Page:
From the moment, U.S. Marshal Jack Carter (Colin Ferguson) stumbled onto the futuristic town of Eureka and reluctantly became its sheriff, magic happened. Created by Jamie Paglia and Andrew Cosby, the greatest appeal of Eureka lies in the charm of its characters and their relation to each other.
While the plot sometimes relies too heavily on the latest gadget of the week wreaking havoc on the town, the charm of this show lies in its cast of characters: the affable Sheriff Carter; genius Dr. Henry Deacon (Joe Morton); funny junior scientist Fargo (Neil Grayson); the warm and striking Dr. Allison Blake (Salli Richardson-Whitfield) and the quite gutsy Deputy Jo Lupo (Erica Cerra).
As these spirited personalities deal with each week’s tech crises, they show us the best of human ingenuity and adaptability. There just aren’t too many TV shows with positive characters who are heroic without putting on the hero mantle. And there aren’t too many that genuinely make me laugh. Every Sci-Fi drama may have that one funny episode providing comic relief. Well, Eureka is that relief every week!
Eureka’s Season Four opener “Founders Day” breaks out of its own mold and sets the tone for an unusual season when these likeable “Eurekans” time jump to 1947 and the founding of the Eureka “camp” before it became a town. It’s pure delight ensues watching these characters interact in post-WWII attire, especially Deputy Jo as a “rebel with a cause.”
This season opener introduces a two-episode arc that acquaints us with Battlestar Galactica’s James Callis as Dr. Grant who meets the Eureka regulars as they try to McGyver their way out of the 1947 Army camp. Callis, though restrained in the first two episodes of this new season, might be destined to fill the caustic void left by Allison’s ex, Nathan Stark (Ed Quinn).
In an effort to be as spoiler-free as possible, I’m going out on a limb here to say this is the single best episode of Eureka I’ve seen during the last four years. Yes, there have been incredible episodes. I still tear up over Nathan’s death on his wedding day or Henry’s loss of Kim—twice. But the sharply written “Founder’s Day” and “A New World” elevate the series and starts it off with an edge leading into unknown territory…while still making us care and laugh.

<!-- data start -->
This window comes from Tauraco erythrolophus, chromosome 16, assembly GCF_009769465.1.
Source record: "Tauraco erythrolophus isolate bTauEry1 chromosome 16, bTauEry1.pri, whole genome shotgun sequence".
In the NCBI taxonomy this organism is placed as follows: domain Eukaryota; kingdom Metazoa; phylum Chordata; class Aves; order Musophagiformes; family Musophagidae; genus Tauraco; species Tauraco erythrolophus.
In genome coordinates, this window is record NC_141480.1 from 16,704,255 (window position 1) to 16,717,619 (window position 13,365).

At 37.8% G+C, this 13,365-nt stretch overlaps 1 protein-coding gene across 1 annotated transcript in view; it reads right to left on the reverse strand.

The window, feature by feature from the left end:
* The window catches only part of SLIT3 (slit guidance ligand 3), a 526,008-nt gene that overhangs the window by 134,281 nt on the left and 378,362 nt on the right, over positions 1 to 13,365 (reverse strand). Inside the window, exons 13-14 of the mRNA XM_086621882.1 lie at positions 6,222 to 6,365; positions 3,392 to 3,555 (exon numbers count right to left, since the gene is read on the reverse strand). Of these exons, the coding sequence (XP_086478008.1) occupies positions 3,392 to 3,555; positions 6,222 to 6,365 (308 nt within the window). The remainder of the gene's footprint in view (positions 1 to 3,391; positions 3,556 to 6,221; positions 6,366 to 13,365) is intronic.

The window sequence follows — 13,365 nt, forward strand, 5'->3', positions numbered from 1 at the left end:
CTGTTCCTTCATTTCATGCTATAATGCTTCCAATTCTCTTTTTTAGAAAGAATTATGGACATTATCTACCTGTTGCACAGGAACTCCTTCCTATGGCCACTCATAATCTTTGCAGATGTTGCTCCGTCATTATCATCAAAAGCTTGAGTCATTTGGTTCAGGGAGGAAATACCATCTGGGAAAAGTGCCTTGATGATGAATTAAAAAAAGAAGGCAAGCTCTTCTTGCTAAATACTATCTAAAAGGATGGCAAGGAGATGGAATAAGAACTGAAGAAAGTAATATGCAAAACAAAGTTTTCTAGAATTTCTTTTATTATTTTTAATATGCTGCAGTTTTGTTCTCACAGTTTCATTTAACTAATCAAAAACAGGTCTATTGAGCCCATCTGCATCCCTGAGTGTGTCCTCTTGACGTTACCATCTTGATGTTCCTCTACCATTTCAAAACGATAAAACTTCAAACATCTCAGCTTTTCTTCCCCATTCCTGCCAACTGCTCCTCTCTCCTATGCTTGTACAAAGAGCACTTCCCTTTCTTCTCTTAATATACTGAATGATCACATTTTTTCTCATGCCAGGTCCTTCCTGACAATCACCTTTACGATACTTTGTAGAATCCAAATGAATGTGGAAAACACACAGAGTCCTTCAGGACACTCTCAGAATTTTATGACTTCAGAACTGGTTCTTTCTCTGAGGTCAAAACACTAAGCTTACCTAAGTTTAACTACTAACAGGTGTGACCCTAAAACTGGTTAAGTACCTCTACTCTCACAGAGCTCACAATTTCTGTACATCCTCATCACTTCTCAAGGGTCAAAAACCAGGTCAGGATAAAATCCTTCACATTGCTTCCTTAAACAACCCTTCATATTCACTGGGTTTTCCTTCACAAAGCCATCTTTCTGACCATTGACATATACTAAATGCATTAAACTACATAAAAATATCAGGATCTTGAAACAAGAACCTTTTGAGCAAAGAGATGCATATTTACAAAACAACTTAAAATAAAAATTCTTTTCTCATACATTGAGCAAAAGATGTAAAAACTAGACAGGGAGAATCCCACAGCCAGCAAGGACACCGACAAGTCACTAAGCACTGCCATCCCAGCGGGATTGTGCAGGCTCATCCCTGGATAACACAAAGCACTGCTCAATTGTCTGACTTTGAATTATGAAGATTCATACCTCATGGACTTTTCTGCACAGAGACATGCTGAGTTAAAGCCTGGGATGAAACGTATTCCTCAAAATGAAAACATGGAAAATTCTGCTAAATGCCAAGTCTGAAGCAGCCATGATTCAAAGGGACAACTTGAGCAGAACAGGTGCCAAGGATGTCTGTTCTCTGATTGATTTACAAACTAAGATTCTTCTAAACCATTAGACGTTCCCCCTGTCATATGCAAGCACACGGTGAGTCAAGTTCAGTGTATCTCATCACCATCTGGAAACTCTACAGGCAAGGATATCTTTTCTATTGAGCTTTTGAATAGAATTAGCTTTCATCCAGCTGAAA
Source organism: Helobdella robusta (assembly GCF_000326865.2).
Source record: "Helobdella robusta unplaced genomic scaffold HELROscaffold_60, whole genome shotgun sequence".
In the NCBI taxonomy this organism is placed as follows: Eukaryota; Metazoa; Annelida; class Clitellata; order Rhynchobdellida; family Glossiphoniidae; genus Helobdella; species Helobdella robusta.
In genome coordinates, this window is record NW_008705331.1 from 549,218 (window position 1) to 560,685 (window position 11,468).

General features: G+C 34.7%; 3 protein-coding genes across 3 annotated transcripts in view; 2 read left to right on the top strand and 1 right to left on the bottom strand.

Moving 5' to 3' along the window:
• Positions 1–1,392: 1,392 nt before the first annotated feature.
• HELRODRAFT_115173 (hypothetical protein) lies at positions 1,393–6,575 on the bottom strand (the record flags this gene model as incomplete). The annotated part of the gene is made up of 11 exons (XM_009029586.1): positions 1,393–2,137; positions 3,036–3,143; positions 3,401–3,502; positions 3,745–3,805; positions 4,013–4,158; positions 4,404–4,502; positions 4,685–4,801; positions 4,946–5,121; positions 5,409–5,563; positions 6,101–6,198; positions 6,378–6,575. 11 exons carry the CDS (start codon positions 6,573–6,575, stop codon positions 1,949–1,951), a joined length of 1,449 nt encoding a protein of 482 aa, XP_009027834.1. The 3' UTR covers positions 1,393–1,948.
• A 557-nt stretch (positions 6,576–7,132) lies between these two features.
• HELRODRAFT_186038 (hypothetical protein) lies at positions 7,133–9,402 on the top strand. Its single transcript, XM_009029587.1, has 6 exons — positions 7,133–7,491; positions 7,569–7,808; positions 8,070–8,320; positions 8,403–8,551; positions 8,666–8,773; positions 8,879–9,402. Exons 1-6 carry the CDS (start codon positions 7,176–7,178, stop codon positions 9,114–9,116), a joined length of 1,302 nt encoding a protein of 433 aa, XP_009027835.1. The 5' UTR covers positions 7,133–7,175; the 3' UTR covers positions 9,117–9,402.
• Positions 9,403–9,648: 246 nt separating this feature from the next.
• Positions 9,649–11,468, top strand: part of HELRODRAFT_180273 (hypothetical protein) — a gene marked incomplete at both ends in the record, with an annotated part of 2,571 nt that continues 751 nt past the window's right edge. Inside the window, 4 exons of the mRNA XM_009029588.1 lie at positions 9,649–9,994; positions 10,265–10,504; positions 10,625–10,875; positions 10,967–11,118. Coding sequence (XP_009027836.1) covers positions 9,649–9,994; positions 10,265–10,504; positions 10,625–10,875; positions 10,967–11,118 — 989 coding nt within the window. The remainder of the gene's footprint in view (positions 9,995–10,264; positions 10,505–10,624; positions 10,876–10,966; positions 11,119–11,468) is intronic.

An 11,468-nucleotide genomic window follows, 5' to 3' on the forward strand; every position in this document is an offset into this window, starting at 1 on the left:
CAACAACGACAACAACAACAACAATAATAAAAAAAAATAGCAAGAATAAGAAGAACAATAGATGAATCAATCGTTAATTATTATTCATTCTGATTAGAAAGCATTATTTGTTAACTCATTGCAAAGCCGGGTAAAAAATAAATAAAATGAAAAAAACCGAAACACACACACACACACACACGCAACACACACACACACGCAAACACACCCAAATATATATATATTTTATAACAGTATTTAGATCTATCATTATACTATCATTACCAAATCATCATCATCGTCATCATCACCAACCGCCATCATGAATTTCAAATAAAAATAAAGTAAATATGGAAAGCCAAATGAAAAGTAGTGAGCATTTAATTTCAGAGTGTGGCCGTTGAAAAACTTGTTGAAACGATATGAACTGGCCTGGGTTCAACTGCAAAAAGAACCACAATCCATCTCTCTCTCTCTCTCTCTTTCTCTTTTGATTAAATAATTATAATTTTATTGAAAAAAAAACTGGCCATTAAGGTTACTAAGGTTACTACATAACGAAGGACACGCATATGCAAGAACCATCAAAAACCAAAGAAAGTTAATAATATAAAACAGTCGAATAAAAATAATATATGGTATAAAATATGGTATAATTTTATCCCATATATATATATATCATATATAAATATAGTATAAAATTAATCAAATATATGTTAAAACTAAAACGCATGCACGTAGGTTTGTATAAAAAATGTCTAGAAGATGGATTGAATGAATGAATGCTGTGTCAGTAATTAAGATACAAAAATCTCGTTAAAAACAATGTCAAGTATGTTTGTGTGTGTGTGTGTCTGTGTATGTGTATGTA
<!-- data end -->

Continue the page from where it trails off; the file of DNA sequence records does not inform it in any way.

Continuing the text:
Eureka has an evenly matched ensemble, unlike the mixed bag of characters on the more popular Warehouse 13. Though I love the characters, Artie, Claudia and Mrs. Frederic, and the show’s appealing steam punk allure, I don’t find the two leads, Pete and Myka, to have much chemistry, and their banter/humor is often forced. The season opener didn’t indicate that would change much.
But Eureka in its simplicity stands as a whimsical cautionary tale about not letting technology run amok and not rely on it as much as we do. “Founders Day” breaks out of its mold and offers a fresh look at the series. The more storylines they can present outside the tech disaster of the week will only energize this happy series.
“Founders Day” (spoiler here…) also contains one of the more romantic screen kisses on a SyFy show. Jack and Allison, after many close attraction tangos, seem ready to affirm their feelings for one another. Will this be the season these two finally consummate their love?
Many more surprising twists ensue at the end of “Founders Day”—it’s enough to leave one’s head spinning. If the season opener is any indication, we’re off to a great start in Eureka!
© dakinegirl (DM Lo)